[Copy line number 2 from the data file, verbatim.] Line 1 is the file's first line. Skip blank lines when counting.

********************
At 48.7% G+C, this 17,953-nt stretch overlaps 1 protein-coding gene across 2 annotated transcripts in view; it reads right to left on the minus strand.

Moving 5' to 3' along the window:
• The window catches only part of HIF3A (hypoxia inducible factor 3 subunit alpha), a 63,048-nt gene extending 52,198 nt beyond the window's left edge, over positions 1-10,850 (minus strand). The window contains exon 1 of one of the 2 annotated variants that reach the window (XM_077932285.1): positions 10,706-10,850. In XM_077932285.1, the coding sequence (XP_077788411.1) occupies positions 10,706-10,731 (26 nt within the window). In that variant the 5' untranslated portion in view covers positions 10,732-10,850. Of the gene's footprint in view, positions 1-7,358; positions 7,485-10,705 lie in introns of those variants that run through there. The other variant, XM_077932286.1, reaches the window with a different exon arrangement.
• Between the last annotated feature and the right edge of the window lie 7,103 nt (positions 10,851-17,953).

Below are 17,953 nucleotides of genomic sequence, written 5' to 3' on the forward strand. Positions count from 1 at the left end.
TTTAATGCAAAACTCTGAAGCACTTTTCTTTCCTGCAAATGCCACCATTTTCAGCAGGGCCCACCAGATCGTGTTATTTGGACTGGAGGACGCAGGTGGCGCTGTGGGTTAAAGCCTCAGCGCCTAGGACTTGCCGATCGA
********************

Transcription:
Moving 5' to 3' along the window: